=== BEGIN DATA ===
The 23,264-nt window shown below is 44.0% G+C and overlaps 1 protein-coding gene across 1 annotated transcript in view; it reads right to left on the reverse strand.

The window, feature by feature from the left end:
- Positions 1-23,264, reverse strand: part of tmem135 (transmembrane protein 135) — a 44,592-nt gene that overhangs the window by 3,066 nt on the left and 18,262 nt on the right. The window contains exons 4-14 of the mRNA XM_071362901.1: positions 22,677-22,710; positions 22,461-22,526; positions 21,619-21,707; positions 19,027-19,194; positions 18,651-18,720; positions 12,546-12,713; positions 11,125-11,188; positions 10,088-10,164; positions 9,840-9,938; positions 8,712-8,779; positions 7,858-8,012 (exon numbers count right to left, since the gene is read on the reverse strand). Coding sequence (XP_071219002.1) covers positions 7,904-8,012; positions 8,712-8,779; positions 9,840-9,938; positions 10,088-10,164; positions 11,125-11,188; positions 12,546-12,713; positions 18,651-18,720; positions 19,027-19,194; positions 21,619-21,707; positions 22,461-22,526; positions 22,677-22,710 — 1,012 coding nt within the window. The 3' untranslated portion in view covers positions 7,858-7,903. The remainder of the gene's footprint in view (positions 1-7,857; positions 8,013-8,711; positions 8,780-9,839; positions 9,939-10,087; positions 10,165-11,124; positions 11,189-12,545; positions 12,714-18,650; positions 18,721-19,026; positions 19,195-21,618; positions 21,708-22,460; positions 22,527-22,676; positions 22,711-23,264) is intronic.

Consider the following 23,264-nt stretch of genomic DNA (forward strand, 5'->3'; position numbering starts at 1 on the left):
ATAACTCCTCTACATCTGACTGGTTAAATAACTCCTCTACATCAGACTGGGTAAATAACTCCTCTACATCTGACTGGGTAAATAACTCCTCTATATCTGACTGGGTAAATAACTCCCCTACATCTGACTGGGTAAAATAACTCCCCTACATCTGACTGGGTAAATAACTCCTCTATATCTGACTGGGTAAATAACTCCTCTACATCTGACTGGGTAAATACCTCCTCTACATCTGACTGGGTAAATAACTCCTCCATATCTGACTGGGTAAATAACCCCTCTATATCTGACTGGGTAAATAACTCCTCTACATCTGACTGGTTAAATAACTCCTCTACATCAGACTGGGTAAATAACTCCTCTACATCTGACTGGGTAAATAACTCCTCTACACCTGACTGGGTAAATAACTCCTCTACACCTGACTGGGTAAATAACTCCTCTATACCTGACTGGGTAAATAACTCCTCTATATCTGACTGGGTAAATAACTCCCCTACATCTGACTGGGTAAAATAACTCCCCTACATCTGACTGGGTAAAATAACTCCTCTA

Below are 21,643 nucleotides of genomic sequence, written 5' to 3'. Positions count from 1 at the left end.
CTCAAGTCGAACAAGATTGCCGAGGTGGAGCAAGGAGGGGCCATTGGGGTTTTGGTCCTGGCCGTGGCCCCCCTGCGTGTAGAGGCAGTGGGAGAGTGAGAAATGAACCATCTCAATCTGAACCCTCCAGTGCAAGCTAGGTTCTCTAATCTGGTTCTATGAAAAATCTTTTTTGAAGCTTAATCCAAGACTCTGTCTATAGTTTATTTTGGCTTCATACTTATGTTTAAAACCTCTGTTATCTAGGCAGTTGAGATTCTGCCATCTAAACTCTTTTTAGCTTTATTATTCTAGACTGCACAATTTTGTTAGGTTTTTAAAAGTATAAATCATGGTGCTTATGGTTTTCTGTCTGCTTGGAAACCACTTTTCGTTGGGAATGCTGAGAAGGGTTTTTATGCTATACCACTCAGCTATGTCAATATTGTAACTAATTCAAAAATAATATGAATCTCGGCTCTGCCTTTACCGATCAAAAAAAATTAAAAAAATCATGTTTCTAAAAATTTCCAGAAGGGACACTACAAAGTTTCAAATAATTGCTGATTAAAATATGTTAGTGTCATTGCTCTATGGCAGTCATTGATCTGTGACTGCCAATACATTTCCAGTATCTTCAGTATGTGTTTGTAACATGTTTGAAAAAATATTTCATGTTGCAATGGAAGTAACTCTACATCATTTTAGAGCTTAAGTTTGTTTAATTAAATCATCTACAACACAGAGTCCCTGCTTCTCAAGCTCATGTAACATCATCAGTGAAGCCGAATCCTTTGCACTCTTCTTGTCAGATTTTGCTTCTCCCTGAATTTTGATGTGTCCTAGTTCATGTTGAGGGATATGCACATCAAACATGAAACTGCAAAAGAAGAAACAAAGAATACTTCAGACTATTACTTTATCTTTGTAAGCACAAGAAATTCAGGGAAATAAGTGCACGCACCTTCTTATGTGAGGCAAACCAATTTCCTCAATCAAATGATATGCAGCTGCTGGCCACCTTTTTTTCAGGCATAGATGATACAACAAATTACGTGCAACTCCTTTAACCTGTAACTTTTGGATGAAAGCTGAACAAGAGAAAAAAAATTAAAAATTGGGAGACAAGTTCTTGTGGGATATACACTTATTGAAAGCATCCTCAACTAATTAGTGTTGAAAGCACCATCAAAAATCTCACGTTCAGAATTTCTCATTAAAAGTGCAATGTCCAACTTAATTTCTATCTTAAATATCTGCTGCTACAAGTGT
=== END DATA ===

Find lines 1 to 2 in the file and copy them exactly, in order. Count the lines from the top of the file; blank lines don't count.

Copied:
The 23,264-nt window shown below is 44.0% G+C and overlaps 1 protein-coding gene across 1 annotated transcript in view; it reads right to left on the reverse strand.

The window, feature by feature from the left end: